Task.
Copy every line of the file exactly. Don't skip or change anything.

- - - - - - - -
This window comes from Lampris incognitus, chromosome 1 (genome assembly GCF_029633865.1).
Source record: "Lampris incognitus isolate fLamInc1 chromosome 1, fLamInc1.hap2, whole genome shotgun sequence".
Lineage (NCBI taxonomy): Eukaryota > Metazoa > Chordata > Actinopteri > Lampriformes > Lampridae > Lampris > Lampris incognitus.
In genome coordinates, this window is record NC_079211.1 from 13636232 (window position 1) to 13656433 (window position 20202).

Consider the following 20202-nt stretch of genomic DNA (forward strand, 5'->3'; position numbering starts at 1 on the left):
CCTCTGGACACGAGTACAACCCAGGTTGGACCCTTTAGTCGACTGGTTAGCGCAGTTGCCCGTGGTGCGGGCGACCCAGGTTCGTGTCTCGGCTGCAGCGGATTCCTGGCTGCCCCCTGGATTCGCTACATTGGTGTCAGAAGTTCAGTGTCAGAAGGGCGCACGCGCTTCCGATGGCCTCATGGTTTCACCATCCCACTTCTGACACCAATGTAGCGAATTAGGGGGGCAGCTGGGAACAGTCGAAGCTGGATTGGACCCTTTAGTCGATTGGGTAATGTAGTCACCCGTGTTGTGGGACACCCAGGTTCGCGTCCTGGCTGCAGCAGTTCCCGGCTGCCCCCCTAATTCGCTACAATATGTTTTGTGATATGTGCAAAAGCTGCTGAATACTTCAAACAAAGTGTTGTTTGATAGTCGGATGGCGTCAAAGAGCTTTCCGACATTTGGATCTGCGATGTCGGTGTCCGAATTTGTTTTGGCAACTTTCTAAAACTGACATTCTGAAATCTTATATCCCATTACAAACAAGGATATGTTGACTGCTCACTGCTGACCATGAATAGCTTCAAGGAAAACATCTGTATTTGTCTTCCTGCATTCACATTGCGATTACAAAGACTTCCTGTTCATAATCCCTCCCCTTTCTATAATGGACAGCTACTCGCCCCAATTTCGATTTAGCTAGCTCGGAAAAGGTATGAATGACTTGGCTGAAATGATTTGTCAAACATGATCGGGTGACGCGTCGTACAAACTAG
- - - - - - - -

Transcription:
This window comes from Lampris incognitus, chromosome 1 (genome assembly GCF_029633865.1).
Source record: "Lampris incognitus isolate fLamInc1 chromosome 1, fLamInc1.hap2, whole genome shotgun sequence".
Lineage (NCBI taxonomy): Eukaryota > Metazoa > Chordata > Actinopteri > Lampriformes > Lampridae > Lampris > Lampris incognitus.
In genome coordinates, this window is record NC_079211.1 from 13636232 (window position 1) to 13656433 (window position 20202).

Consider the following 20202-nt stretch of genomic DNA (forward strand, 5'->3'; position numbering starts at 1 on the left):
CCTCTGGACACGAGTACAACCCAGGTTGGACCCTTTAGTCGACTGGTTAGCGCAGTTGCCCGTGGTGCGGGCGACCCAGGTTCGTGTCTCGGCTGCAGCGGATTCCTGGCTGCCCCCTGGATTCGCTACATTGGTGTCAGAAGTTCAGTGTCAGAAGGGCGCACGCGCTTCCGATGGCCTCATGGTTTCACCATCCCACTTCTGACACCAATGTAGCGAATTAGGGGGGCAGCTGGGAACAGTCGAAGCTGGATTGGACCCTTTAGTCGATTGGGTAATGTAGTCACCCGTGTTGTGGGACACCCAGGTTCGCGTCCTGGCTGCAGCAGTTCCCGGCTGCCCCCCTAATTCGCTACAATATGTTTTGTGATATGTGCAAAAGCTGCTGAATACTTCAAACAAAGTGTTGTTTGATAGTCGGATGGCGTCAAAGAGCTTTCCGACATTTGGATCTGCGATGTCGGTGTCCGAATTTGTTTTGGCAACTTTCTAAAACTGACATTCTGAAATCTTATATCCCATTACAAACAAGGATATGTTGACTGCTCACTGCTGACCATGAATAGCTTCAAGGAAAACATCTGTATTTGTCTTCCTGCATTCACATTGCGATTACAAAGACTTCCTGTTCATAATCCCTCCCCTTTCTATAATGGACAGCTACTCGCCCCAATTTCGATTTAGCTAGCTCGGAAAAGGTATGAATGACTTGGCTGAAATGATTTGTCAAACATGATCGGGTGACGCGTCGTACAAACTAG